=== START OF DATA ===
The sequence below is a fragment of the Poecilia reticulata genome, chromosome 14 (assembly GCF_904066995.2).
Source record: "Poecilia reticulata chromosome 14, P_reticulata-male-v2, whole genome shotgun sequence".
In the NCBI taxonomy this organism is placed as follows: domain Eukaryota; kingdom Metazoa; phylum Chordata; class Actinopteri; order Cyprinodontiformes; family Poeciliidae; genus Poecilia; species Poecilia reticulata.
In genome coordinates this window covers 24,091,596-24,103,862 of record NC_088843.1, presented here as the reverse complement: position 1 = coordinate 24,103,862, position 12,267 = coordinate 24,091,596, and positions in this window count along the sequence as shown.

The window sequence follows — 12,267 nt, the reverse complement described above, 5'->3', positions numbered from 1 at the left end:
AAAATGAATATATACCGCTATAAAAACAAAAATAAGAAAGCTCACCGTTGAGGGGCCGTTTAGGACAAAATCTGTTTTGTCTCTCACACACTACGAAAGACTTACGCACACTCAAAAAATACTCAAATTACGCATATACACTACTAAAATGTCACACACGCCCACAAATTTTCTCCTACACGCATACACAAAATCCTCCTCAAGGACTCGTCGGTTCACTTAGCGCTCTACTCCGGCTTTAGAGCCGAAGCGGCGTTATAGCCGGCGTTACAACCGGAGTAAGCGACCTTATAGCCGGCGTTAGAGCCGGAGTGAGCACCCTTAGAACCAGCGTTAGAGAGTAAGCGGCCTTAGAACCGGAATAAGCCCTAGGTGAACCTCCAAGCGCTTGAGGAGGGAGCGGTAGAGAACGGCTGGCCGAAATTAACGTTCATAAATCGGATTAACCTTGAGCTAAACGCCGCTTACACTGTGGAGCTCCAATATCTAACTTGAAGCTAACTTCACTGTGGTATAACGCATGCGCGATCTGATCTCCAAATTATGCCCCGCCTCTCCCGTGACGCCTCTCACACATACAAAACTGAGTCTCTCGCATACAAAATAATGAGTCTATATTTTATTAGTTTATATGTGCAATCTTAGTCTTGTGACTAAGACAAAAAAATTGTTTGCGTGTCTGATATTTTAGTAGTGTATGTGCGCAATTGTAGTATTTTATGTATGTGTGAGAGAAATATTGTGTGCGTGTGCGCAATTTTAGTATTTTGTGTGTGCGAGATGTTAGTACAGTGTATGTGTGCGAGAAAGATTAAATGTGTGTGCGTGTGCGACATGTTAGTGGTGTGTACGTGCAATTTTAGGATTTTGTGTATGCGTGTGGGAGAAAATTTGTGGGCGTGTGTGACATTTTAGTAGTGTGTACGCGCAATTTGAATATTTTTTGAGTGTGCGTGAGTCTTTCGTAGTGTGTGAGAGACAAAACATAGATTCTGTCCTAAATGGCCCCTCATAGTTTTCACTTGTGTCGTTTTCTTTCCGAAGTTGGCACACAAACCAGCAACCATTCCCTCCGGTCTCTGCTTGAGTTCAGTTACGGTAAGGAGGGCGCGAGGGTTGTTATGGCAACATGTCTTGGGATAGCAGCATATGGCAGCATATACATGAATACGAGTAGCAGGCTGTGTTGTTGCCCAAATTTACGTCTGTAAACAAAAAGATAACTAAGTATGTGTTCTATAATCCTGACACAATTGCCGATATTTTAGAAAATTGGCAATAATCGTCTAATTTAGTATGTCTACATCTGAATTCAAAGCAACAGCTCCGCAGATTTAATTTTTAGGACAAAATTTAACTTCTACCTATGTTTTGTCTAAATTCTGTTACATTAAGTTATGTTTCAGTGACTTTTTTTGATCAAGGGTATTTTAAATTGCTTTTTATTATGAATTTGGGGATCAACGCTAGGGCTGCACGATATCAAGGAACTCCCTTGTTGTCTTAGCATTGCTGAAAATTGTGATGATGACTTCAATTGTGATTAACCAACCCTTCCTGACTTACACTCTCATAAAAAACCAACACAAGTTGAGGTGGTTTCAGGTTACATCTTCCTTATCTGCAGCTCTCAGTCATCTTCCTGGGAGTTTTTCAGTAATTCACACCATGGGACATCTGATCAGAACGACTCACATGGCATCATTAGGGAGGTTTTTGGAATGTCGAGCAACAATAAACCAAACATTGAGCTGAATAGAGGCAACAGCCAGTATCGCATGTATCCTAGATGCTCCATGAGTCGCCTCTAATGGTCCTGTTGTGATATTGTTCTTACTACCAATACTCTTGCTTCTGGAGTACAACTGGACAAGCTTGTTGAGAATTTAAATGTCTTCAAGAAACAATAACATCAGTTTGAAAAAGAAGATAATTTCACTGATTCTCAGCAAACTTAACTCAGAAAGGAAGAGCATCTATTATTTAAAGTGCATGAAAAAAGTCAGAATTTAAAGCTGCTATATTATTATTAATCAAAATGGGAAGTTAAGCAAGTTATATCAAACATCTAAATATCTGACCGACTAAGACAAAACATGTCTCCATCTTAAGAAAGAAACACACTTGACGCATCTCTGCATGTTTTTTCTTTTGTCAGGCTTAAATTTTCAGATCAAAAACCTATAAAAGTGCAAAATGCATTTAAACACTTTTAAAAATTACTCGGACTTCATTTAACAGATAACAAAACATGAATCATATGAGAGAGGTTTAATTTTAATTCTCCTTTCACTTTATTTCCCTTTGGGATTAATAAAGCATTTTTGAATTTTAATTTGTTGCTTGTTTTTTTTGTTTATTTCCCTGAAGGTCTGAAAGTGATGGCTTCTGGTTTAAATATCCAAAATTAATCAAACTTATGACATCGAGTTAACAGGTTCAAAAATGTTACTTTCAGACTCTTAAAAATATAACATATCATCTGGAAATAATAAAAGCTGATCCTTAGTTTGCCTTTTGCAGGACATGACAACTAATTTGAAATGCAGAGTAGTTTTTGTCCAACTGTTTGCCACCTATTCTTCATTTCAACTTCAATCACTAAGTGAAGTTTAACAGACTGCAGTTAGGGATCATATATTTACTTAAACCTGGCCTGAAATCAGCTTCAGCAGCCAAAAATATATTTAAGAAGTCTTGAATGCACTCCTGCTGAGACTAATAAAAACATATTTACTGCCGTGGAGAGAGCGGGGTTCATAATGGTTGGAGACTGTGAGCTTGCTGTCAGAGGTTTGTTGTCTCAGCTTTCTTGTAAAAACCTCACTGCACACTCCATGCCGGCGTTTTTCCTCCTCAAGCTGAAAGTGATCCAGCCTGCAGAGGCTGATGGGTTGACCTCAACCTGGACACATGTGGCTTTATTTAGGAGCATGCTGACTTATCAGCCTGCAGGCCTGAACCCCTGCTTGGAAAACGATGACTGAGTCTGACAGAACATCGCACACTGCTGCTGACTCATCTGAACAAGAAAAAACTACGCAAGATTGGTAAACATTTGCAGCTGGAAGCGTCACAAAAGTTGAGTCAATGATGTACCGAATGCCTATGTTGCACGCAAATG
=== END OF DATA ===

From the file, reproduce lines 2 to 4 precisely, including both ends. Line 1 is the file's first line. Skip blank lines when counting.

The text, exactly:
Source record: "Poecilia reticulata chromosome 14, P_reticulata-male-v2, whole genome shotgun sequence".
In the NCBI taxonomy this organism is placed as follows: domain Eukaryota; kingdom Metazoa; phylum Chordata; class Actinopteri; order Cyprinodontiformes; family Poeciliidae; genus Poecilia; species Poecilia reticulata.
In genome coordinates this window covers 24,091,596-24,103,862 of record NC_088843.1, presented here as the reverse complement: position 1 = coordinate 24,103,862, position 12,267 = coordinate 24,091,596, and positions in this window count along the sequence as shown.